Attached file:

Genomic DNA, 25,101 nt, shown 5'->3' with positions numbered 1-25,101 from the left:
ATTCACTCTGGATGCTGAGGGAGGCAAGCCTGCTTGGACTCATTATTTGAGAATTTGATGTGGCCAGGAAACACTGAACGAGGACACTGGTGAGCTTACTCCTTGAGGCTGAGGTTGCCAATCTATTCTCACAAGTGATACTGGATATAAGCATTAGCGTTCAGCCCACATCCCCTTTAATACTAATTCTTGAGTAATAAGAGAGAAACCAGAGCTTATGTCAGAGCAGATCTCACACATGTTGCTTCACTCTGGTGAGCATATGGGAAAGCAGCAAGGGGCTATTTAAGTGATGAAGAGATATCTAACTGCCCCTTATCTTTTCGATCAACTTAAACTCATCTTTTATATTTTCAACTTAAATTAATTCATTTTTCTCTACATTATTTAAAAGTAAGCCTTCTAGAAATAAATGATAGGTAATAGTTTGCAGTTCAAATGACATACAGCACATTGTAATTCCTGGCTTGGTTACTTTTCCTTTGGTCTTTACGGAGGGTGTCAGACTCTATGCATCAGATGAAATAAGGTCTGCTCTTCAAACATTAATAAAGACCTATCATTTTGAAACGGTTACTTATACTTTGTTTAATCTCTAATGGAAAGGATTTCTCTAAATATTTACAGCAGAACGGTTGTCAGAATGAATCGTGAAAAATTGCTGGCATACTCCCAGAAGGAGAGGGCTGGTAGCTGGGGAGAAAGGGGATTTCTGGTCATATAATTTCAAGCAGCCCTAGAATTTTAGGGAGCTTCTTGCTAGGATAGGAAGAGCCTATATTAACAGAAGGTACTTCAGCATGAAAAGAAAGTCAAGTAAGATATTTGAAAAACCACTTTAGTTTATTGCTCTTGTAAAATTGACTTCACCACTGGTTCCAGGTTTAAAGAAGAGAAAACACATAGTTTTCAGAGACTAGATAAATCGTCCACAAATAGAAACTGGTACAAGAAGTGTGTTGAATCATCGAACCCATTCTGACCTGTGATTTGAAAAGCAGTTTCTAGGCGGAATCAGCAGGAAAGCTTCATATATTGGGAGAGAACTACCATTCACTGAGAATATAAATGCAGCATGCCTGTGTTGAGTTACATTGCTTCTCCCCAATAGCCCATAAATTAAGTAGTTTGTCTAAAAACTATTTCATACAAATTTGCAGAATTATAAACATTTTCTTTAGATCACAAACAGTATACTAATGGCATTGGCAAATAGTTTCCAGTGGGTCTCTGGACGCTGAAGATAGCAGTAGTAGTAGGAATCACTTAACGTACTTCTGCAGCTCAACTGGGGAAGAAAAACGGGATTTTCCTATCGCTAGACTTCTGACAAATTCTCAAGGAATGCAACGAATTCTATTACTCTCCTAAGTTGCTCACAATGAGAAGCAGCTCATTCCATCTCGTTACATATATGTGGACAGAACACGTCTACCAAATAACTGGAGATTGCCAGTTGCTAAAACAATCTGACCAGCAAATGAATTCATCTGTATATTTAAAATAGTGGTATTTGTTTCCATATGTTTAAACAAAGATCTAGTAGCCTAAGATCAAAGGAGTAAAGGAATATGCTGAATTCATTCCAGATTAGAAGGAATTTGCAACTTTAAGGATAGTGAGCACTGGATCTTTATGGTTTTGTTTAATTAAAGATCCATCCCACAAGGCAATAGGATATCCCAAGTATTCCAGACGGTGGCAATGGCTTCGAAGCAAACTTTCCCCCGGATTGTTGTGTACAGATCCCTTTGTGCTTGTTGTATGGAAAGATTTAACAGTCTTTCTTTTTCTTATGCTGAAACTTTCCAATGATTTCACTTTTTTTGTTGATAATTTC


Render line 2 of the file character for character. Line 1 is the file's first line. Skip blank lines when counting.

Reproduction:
ATTCACTCTGGATGCTGAGGGAGGCAAGCCTGCTTGGACTCATTATTTGAGAATTTGATGTGGCCAGGAAACACTGAACGAGGACACTGGTGAGCTTACTCCTTGAGGCTGAGGTTGCCAATCTATTCTCACAAGTGATACTGGATATAAGCATTAGCGTTCAGCCCACATCCCCTTTAATACTAATTCTTGAGTAATAAGAGAGAAACCAGAGCTTATGTCAGAGCAGATCTCACACATGTTGCTTCACTCTGGTGAGCATATGGGAAAGCAGCAAGGGGCTATTTAAGTGATGAAGAGATATCTAACTGCCCCTTATCTTTTCGATCAACTTAAACTCATCTTTTATATTTTCAACTTAAATTAATTCATTTTTCTCTACATTATTTAAAAGTAAGCCTTCTAGAAATAAATGATAGGTAATAGTTTGCAGTTCAAATGACATACAGCACATTGTAATTCCTGGCTTGGTTACTTTTCCTTTGGTCTTTACGGAGGGTGTCAGACTCTATGCATCAGATGAAATAAGGTCTGCTCTTCAAACATTAATAAAGACCTATCATTTTGAAACGGTTACTTATACTTTGTTTAATCTCTAATGGAAAGGATTTCTCTAAATATTTACAGCAGAACGGTTGTCAGAATGAATCGTGAAAAATTGCTGGCATACTCCCAGAAGGAGAGGGCTGGTAGCTGGGGAGAAAGGGGATTTCTGGTCATATAATTTCAAGCAGCCCTAGAATTTTAGGGAGCTTCTTGCTAGGATAGGAAGAGCCTATATTAACAGAAGGTACTTCAGCATGAAAAGAAAGTCAAGTAAGATATTTGAAAAACCACTTTAGTTTATTGCTCTTGTAAAATTGACTTCACCACTGGTTCCAGGTTTAAAGAAGAGAAAACACATAGTTTTCAGAGACTAGATAAATCGTCCACAAATAGAAACTGGTACAAGAAGTGTGTTGAATCATCGAACCCATTCTGACCTGTGATTTGAAAAGCAGTTTCTAGGCGGAATCAGCAGGAAAGCTTCATATATTGGGAGAGAACTACCATTCACTGAGAATATAAATGCAGCATGCCTGTGTTGAGTTACATTGCTTCTCCCCAATAGCCCATAAATTAAGTAGTTTGTCTAAAAACTATTTCATACAAATTTGCAGAATTATAAACATTTTCTTTAGATCACAAACAGTATACTAATGGCATTGGCAAATAGTTTCCAGTGGGTCTCTGGACGCTGAAGATAGCAGTAGTAGTAGGAATCACTTAACGTACTTCTGCAGCTCAACTGGGGAAGAAAAACGGGATTTTCCTATCGCTAGACTTCTGACAAATTCTCAAGGAATGCAACGAATTCTATTACTCTCCTAAGTTGCTCACAATGAGAAGCAGCTCATTCCATCTCGTTACATATATGTGGACAGAACACGTCTACCAAATAACTGGAGATTGCCAGTTGCTAAAACAATCTGACCAGCAAATGAATTCATCTGTATATTTAAAATAGTGGTATTTGTTTCCATATGTTTAAACAAAGATCTAGTAGCCTAAGATCAAAGGAGTAAAGGAATATGCTGAATTCATTCCAGATTAGAAGGAATTTGCAACTTTAAGGATAGTGAGCACTGGATCTTTATGGTTTTGTTTAATTAAAGATCCATCCCACAAGGCAATAGGATATCCCAAGTATTCCAGACGGTGGCAATGGCTTCGAAGCAAACTTTCCCCCGGATTGTTGTGTACAGATCCCTTTGTGCTTGTTGTATGGAAAGATTTAACAGTCTTTCTTTTTCTTATGCTGAAACTTTCCAATGATTTCACTTTTTTTGTTGATAATTTC